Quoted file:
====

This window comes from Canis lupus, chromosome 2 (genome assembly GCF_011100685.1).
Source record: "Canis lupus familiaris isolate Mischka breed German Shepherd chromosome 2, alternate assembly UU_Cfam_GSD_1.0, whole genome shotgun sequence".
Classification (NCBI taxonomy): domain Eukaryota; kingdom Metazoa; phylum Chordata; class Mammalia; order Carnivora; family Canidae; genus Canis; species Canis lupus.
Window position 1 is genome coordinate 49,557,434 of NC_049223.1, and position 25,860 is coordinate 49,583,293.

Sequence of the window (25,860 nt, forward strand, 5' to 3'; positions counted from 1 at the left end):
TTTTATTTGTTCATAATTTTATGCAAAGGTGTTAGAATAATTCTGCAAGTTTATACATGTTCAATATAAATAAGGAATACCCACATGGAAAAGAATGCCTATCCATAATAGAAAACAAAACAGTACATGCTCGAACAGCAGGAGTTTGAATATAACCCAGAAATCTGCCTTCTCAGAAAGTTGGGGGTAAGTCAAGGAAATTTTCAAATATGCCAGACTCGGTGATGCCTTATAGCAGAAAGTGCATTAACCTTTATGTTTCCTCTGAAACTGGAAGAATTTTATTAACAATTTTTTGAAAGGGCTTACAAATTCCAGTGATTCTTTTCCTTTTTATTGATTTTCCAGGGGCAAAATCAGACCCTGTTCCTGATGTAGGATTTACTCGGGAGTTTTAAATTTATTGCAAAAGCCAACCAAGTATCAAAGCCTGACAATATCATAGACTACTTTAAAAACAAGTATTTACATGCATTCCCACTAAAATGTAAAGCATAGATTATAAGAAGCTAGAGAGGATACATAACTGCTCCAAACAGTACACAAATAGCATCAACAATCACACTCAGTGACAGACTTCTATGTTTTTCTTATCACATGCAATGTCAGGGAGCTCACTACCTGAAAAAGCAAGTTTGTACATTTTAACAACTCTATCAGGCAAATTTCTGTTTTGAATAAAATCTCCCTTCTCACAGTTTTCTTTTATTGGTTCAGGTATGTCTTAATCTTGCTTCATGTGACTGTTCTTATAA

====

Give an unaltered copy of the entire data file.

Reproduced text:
This window comes from Canis lupus, chromosome 2 (genome assembly GCF_011100685.1).
Source record: "Canis lupus familiaris isolate Mischka breed German Shepherd chromosome 2, alternate assembly UU_Cfam_GSD_1.0, whole genome shotgun sequence".
Classification (NCBI taxonomy): domain Eukaryota; kingdom Metazoa; phylum Chordata; class Mammalia; order Carnivora; family Canidae; genus Canis; species Canis lupus.
Window position 1 is genome coordinate 49,557,434 of NC_049223.1, and position 25,860 is coordinate 49,583,293.

Sequence of the window (25,860 nt, forward strand, 5' to 3'; positions counted from 1 at the left end):
TTTTATTTGTTCATAATTTTATGCAAAGGTGTTAGAATAATTCTGCAAGTTTATACATGTTCAATATAAATAAGGAATACCCACATGGAAAAGAATGCCTATCCATAATAGAAAACAAAACAGTACATGCTCGAACAGCAGGAGTTTGAATATAACCCAGAAATCTGCCTTCTCAGAAAGTTGGGGGTAAGTCAAGGAAATTTTCAAATATGCCAGACTCGGTGATGCCTTATAGCAGAAAGTGCATTAACCTTTATGTTTCCTCTGAAACTGGAAGAATTTTATTAACAATTTTTTGAAAGGGCTTACAAATTCCAGTGATTCTTTTCCTTTTTATTGATTTTCCAGGGGCAAAATCAGACCCTGTTCCTGATGTAGGATTTACTCGGGAGTTTTAAATTTATTGCAAAAGCCAACCAAGTATCAAAGCCTGACAATATCATAGACTACTTTAAAAACAAGTATTTACATGCATTCCCACTAAAATGTAAAGCATAGATTATAAGAAGCTAGAGAGGATACATAACTGCTCCAAACAGTACACAAATAGCATCAACAATCACACTCAGTGACAGACTTCTATGTTTTTCTTATCACATGCAATGTCAGGGAGCTCACTACCTGAAAAAGCAAGTTTGTACATTTTAACAACTCTATCAGGCAAATTTCTGTTTTGAATAAAATCTCCCTTCTCACAGTTTTCTTTTATTGGTTCAGGTATGTCTTAATCTTGCTTCATGTGACTGTTCTTATAA